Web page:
one last tiny rant: one thing i would love to see, which i can't see happening yet (but is probably going to have to happen very soon) is that governments need to put their foot down re overconsumption. according to statistics (tee hee) something like a third of westerners have an anti-consumerist mentality & tend not to participate in rabid consumption. governments think this is Bad & want people to consume until they drop (then consume something else to get them back up again). the day that govts get the brainwave that overconsumption itself is what is bad, things are going to change very much for the better, for everyone, because they have the power to legislate and we do not. in the meantime it is up to individuals to buy local, to limit consumption of stuff they don't need, etc; but people who do so find a lot of support with like minds (of which there are actually many).
all these things are interrelated. thank you for reading my rant! :-) kylie
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Current economic dogma says you must have growth around 3% per year for a healthy economy. Nobody knows how to do it with much less without having unacceptable unemployment. Thus the current model condemns us to be constantly expanding: population, energy use, mineral use, land use, must all grow indefinitely. Except that obviously in the real world they cannot.
Political systems around the world that reward short term popularity and punish long term planning don't help.
David
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we know that the current model doesn't help - it's getting the beancounters & other bottom-feeders to accept that is the problem. the first world govt to actively remake the situation is going to be everyone's hero.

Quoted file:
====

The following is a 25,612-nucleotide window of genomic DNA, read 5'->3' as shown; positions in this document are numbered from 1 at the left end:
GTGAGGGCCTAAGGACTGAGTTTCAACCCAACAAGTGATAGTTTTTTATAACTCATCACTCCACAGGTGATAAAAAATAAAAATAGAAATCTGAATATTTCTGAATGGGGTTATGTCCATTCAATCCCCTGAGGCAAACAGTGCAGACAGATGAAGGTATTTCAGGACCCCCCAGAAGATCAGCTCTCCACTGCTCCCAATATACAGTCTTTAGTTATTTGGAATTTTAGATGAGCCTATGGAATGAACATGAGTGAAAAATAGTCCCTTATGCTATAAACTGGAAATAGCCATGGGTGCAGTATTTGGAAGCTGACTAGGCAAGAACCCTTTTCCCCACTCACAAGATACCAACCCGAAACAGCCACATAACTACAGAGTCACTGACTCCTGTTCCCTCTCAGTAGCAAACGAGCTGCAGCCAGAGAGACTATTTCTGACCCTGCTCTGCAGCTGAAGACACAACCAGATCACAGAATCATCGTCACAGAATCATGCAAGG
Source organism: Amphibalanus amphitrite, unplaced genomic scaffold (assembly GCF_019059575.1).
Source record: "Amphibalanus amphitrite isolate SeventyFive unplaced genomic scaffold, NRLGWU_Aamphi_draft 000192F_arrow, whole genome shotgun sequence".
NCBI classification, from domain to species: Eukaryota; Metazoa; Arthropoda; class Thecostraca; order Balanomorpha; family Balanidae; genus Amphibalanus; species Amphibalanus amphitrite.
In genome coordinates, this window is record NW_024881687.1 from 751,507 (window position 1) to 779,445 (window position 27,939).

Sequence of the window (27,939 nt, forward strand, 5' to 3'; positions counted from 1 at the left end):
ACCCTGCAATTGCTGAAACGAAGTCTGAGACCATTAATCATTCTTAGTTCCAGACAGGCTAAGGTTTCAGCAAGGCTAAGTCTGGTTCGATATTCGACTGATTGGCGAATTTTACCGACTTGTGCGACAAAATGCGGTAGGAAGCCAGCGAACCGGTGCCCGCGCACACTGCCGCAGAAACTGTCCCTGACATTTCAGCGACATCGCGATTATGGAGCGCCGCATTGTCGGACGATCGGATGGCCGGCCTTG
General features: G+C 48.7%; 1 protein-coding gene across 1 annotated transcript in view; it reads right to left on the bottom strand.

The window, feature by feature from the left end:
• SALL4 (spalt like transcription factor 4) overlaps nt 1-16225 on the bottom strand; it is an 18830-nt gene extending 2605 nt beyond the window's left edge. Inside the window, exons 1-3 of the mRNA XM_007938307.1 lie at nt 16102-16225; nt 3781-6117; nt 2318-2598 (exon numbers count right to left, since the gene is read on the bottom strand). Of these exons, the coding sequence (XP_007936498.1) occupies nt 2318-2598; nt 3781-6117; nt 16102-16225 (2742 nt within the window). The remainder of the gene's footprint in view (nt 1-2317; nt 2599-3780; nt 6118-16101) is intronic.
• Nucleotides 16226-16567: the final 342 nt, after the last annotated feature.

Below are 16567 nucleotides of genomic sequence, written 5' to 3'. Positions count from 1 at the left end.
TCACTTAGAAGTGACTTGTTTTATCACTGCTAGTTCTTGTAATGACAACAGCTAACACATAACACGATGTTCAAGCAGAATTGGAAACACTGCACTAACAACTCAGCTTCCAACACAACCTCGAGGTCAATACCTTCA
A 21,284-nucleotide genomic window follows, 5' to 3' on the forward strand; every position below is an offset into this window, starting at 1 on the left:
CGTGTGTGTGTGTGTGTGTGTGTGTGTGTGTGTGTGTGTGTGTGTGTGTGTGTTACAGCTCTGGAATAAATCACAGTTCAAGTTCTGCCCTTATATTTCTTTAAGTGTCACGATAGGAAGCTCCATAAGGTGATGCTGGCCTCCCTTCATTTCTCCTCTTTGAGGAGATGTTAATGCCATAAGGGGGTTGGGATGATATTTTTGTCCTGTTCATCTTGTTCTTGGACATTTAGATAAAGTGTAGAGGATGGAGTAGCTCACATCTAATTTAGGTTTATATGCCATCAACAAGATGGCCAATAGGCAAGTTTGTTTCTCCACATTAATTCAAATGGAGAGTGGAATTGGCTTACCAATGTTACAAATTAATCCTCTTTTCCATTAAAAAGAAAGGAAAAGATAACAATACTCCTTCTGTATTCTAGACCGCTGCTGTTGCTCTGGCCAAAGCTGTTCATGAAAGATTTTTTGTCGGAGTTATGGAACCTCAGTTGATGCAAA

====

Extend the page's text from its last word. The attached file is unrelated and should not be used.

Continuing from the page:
of course, most govts that have a great idea are invaded by the u.s. & crushed for the next 50 years ;-) kylie
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Hey, you need to update! We are now on the Hundred Year Plan. Our Repugnican candidate, John McCentury is talking a hundred years in Iraq. Got Oil!
Foo, we yanks, gonna grab it all. All for us and none for others.
Fuck me, hurry and put us out of our misery and save yerselves.
Charlie
"All for ourselves, and nothing for other people, seems, in every age of the world, to have been the vile maxim of the masters of mankind."
Adam Smith
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<Charlie> wrote in message wrote:

truly?! my goodness.
Got Oil!
(er, won't all the oil be gone by then?)

well, not to rain on your parade, but self-hating americans are nearly as tedious as the other kind! <g!> i know, it hurts to realise that nothing about yourselves is unique or particularly interesting in either a good or a bad sense, but you'll manage :-)
have you seen our spiffy new prime minister creating necessary, yet polite and pleasant, runctions in china? what a one he is!! i don't know that the general public actually _likes_ him or not, but my word, there is a great deal to be admired. sometimes he makes my jaw drop right off my head. you want to find yourselves someone more like that. (obama?) kylie
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There's something about Obama that I feel is a bit plastic. Dunno what it is but I just haven't warmed to him.